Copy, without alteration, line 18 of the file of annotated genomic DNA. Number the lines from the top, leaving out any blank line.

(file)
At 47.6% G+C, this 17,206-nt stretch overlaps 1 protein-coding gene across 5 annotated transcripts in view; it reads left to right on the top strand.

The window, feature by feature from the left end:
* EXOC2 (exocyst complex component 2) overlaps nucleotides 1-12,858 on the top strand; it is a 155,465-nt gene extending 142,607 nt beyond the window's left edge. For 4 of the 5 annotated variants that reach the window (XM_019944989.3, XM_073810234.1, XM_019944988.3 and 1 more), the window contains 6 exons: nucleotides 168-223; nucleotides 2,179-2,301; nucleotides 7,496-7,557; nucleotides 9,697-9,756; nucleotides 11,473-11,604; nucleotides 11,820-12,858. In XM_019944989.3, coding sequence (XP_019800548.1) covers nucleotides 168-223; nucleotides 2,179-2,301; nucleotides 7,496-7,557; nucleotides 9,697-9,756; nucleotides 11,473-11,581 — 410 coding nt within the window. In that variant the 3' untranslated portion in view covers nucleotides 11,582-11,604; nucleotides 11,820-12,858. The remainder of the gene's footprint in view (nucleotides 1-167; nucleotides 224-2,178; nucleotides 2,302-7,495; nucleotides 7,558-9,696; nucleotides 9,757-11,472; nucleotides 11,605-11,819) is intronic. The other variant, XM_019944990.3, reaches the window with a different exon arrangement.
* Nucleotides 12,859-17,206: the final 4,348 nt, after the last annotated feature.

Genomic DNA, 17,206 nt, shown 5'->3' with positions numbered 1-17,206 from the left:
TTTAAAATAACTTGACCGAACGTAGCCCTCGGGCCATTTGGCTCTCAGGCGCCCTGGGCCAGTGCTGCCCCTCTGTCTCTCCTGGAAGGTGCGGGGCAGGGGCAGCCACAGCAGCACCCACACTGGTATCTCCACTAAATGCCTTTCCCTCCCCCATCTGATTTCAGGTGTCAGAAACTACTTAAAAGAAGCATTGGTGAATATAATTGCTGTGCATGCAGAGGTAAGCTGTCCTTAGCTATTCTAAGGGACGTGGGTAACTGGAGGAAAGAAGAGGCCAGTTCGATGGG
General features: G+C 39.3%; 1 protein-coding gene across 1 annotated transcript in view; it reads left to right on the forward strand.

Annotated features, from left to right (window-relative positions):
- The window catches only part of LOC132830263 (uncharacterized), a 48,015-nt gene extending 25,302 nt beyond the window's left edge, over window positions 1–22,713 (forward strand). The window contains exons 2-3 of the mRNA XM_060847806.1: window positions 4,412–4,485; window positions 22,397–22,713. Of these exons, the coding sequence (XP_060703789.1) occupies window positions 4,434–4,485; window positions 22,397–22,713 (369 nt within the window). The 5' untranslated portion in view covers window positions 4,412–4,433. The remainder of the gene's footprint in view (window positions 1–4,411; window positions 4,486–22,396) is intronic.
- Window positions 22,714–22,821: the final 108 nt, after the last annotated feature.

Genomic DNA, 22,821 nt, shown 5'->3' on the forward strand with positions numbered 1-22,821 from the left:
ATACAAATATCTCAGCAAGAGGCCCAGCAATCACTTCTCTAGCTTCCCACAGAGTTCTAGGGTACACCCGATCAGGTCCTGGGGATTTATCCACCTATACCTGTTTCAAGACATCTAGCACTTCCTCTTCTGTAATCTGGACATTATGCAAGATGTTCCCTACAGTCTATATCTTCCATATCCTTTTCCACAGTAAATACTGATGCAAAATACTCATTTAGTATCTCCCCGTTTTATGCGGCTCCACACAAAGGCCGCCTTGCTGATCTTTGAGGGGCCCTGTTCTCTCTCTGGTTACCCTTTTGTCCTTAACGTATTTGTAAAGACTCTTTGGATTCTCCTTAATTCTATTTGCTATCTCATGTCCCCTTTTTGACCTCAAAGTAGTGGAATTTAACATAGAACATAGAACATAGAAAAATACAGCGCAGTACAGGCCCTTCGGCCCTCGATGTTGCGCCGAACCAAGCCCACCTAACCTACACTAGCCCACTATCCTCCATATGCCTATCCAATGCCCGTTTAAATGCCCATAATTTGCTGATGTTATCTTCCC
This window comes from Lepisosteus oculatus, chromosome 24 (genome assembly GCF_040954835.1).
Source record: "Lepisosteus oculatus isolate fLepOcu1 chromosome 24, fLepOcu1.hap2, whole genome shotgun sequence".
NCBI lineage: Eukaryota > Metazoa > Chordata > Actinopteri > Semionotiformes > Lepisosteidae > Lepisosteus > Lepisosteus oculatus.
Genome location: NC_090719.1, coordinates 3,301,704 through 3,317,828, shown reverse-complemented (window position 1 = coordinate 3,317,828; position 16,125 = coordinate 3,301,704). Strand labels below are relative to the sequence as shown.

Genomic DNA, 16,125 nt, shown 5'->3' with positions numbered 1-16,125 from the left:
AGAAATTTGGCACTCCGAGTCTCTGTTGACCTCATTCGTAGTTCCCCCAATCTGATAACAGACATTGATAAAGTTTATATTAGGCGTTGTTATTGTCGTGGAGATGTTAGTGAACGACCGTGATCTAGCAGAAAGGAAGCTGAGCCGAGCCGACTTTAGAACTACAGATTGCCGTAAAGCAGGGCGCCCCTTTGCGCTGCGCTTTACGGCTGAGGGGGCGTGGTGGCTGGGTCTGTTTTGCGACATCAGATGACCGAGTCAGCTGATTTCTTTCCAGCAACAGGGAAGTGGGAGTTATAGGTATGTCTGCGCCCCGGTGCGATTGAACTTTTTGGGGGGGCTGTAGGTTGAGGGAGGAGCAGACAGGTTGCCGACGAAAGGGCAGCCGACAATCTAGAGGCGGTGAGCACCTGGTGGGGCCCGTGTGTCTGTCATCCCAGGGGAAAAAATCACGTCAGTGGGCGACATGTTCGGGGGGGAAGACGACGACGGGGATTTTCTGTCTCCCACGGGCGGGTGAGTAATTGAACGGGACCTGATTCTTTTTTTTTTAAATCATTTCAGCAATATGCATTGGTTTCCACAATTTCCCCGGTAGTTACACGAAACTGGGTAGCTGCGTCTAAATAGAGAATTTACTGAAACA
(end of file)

AGAAATTTGGCACTCCGAGTCTCTGTTGACCTCATTCGTAGTTCCCCCAATCTGATAACAGACATTGATAAAGTTTATATTAGGCGTTGTTATTGTCGTGGAGATGTTAGTGAACGACCGTGATCTAGCAGAAAGGAAGCTGAGCCGAGCCGACTTTAGAACTACAGATTGCCGTAAAGCAGGGCGCCCCTTTGCGCTGCGCTTTACGGCTGAGGGGGCGTGGTGGCTGGGTCTGTTTTGCGACATCAGATGACCGAGTCAGCTGATTTCTTTCCAGCAACAGGGAAGTGGGAGTTATAGGTATGTCTGCGCCCCGGTGCGATTGAACTTTTTGGGGGGGCTGTAGGTTGAGGGAGGAGCAGACAGGTTGCCGACGAAAGGGCAGCCGACAATCTAGAGGCGGTGAGCACCTGGTGGGGCCCGTGTGTCTGTCATCCCAGGGGAAAAAATCACGTCAGTGGGCGACATGTTCGGGGGGGAAGACGACGACGGGGATTTTCTGTCTCCCACGGGCGGGTGAGTAATTGAACGGGACCTGATTCTTTTTTTTTTAAATCATTTCAGCAATATGCATTGGTTTCCACAATTTCCCCGGTAGTTACACGAAACTGGGTAGCTGCGTCTAAATAGAGAATTTACTGAAACA